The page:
On this day in 1968 Robert Kennedy was brutally murdered. The speech he made, following the murder of Martin Luther King, starkly and poignantly speaks into our own times, to the tragedy of George Floyd’s death. It challenges us to ask what has changed—and what remains the same—more than 50 years later.


On this day in 1968 Robert Kennedy was brutally murdered. The speech he made following the murder of Martin Luther King starkly and poignantly speaks into our own times, to the tragedy of George Floyd’s death. It challenges us to ask what has changed—and what remains the same—more than 50 years later.

 

Robert Kennedy

 I was a a school boy at the time of Robert Kennedy’s death. He and Martin Luther King were great heroes of mine.

Their killings convinced me that each of us, in our own small ways, have to do whatever we can to stand up for justice and for those who are oppressed – and however cynical you become about politics and politicians it is worth remembering that there are causes worth championing and that we have the privileged freedom to do so. 

Robert Kennedy’s speech, following the assassination of Martin Luther King, includes references to Aeschylus, and an immortal line of Tennyson’s (from his poem Ulysses)  which formed the title to some of his visionary speeches “To seek a newer world..”  As a friend said to me:  “wisdom for our own times.”  Another said his speech “offers a stark lesson in what has changed—and what remains the same—more than 50 years later.”

Martin Luther King

Fifty years ago Kennedy said:

“In this difficult day, in this difficult time for the United States, it is perhaps well to ask what kind of a nation we are and what direction we want to move in. For those of you who are black—considering the evidence there evidently is that there were white people who were responsible—you can be filled with bitterness, with hatred, and a desire for revenge. We can move in that direction as a country, in great polarization—black people amongst black, white people amongst white, filled with hatred toward one another.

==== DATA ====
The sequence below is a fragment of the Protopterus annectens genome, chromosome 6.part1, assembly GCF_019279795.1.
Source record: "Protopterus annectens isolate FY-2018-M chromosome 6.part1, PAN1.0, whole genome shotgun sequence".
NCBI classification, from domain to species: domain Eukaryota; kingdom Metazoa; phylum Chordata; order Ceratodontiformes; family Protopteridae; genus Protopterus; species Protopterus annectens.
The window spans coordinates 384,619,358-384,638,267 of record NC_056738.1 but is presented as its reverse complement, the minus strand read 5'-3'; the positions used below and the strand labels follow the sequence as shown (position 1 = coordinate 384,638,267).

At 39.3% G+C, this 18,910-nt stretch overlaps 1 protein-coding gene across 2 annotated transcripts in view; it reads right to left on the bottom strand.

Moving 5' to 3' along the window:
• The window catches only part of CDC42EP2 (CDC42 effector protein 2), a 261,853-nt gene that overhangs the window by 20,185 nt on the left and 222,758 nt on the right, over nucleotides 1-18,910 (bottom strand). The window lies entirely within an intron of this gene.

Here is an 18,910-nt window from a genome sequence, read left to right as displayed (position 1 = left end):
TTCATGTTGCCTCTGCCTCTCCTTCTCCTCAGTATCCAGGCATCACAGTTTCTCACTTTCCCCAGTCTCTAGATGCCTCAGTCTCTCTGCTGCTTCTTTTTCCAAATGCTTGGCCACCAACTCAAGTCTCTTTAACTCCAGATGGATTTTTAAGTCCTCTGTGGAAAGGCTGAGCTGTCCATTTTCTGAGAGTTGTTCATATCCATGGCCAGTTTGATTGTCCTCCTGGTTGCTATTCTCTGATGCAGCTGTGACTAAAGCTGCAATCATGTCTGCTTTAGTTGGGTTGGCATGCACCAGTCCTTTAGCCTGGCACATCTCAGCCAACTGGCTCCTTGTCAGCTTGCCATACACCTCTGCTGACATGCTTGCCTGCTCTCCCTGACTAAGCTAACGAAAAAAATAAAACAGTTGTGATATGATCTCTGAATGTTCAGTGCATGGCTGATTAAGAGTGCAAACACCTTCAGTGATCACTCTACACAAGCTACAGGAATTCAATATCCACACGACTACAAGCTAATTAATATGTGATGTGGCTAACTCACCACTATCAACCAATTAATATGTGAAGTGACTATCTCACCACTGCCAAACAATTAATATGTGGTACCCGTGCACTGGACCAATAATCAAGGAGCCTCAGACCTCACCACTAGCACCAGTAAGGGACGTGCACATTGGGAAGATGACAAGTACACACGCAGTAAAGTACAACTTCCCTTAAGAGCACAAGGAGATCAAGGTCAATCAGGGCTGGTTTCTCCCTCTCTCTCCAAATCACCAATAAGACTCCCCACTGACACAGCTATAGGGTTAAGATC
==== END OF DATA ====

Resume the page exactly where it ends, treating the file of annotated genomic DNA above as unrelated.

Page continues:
“Or we can make an effort, as Martin Luther King did, to understand and to comprehend, and to replace that violence, that stain of bloodshed that has spread across our land, with an effort to understand with compassion and love.

“For those of you who are black and are tempted to be filled with hatred and distrust at the injustice of such an act, against all white people, I can only say that I feel in my own heart the same kind of feeling. I had a member of my family killed, but he was killed by a white man. But we have to make an effort in the United States, we have to make an effort to understand, to go beyond these rather difficult times.

“My favorite poet was Aeschylus. He wrote: “In our sleep, pain which cannot forget falls drop by drop upon the heart until, in our own despair, against our will, comes wisdom through the awful grace of God.”

“What we need in the United States is not division; what we need in the United States is not hatred; what we need in the United States is not violence or lawlessness, but love and wisdom, and compassion toward one another, and a feeling of justice toward those who still suffer within our country, whether they be white or they be black.”

robert-f-kennedy

 

The video is here: https://www.youtube.com/watch?v=GoKzCff8Zbs 

 

Kennedy and King